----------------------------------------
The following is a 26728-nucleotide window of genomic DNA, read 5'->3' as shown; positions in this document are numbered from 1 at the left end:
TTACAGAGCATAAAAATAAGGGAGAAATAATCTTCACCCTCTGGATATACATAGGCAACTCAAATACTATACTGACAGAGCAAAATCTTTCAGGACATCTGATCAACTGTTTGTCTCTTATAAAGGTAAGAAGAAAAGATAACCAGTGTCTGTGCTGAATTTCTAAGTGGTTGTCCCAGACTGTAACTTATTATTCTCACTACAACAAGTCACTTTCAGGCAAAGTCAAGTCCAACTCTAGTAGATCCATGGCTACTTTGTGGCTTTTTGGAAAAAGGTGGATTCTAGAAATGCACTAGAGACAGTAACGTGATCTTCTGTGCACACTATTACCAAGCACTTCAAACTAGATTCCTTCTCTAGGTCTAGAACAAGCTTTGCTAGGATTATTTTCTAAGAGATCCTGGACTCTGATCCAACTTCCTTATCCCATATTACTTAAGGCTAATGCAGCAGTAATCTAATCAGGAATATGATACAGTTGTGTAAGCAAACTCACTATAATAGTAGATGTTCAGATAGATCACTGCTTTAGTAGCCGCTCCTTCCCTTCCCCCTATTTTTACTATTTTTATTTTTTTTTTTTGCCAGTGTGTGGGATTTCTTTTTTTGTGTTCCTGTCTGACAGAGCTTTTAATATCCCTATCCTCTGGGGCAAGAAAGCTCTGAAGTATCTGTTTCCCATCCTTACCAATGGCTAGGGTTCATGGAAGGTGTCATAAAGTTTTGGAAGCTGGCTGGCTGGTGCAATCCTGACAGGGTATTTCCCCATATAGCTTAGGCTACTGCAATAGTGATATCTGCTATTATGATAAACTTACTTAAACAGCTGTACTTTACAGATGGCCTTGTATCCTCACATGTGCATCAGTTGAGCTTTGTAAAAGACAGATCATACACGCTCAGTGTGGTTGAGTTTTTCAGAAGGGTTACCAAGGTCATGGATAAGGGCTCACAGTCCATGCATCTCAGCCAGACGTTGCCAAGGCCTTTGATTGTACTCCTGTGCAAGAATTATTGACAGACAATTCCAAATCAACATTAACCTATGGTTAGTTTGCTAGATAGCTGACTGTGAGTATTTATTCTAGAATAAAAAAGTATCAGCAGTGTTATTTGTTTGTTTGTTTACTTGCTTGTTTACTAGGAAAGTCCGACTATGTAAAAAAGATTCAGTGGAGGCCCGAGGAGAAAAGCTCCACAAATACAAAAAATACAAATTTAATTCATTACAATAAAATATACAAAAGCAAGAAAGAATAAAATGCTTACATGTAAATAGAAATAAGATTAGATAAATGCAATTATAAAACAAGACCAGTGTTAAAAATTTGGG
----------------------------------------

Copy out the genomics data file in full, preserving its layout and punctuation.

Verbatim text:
The following is a 26728-nucleotide window of genomic DNA, read 5'->3' as shown; positions in this document are numbered from 1 at the left end:
TTACAGAGCATAAAAATAAGGGAGAAATAATCTTCACCCTCTGGATATACATAGGCAACTCAAATACTATACTGACAGAGCAAAATCTTTCAGGACATCTGATCAACTGTTTGTCTCTTATAAAGGTAAGAAGAAAAGATAACCAGTGTCTGTGCTGAATTTCTAAGTGGTTGTCCCAGACTGTAACTTATTATTCTCACTACAACAAGTCACTTTCAGGCAAAGTCAAGTCCAACTCTAGTAGATCCATGGCTACTTTGTGGCTTTTTGGAAAAAGGTGGATTCTAGAAATGCACTAGAGACAGTAACGTGATCTTCTGTGCACACTATTACCAAGCACTTCAAACTAGATTCCTTCTCTAGGTCTAGAACAAGCTTTGCTAGGATTATTTTCTAAGAGATCCTGGACTCTGATCCAACTTCCTTATCCCATATTACTTAAGGCTAATGCAGCAGTAATCTAATCAGGAATATGATACAGTTGTGTAAGCAAACTCACTATAATAGTAGATGTTCAGATAGATCACTGCTTTAGTAGCCGCTCCTTCCCTTCCCCCTATTTTTACTATTTTTATTTTTTTTTTTTGCCAGTGTGTGGGATTTCTTTTTTTGTGTTCCTGTCTGACAGAGCTTTTAATATCCCTATCCTCTGGGGCAAGAAAGCTCTGAAGTATCTGTTTCCCATCCTTACCAATGGCTAGGGTTCATGGAAGGTGTCATAAAGTTTTGGAAGCTGGCTGGCTGGTGCAATCCTGACAGGGTATTTCCCCATATAGCTTAGGCTACTGCAATAGTGATATCTGCTATTATGATAAACTTACTTAAACAGCTGTACTTTACAGATGGCCTTGTATCCTCACATGTGCATCAGTTGAGCTTTGTAAAAGACAGATCATACACGCTCAGTGTGGTTGAGTTTTTCAGAAGGGTTACCAAGGTCATGGATAAGGGCTCACAGTCCATGCATCTCAGCCAGACGTTGCCAAGGCCTTTGATTGTACTCCTGTGCAAGAATTATTGACAGACAATTCCAAATCAACATTAACCTATGGTTAGTTTGCTAGATAGCTGACTGTGAGTATTTATTCTAGAATAAAAAAGTATCAGCAGTGTTATTTGTTTGTTTGTTTACTTGCTTGTTTACTAGGAAAGTCCGACTATGTAAAAAAGATTCAGTGGAGGCCCGAGGAGAAAAGCTCCACAAATACAAAAAATACAAATTTAATTCATTACAATAAAATATACAAAAGCAAGAAAGAATAAAATGCTTACATGTAAATAGAAATAAGATTAGATAAATGCAATTATAAAACAAGACCAGTGTTAAAAATTTGGG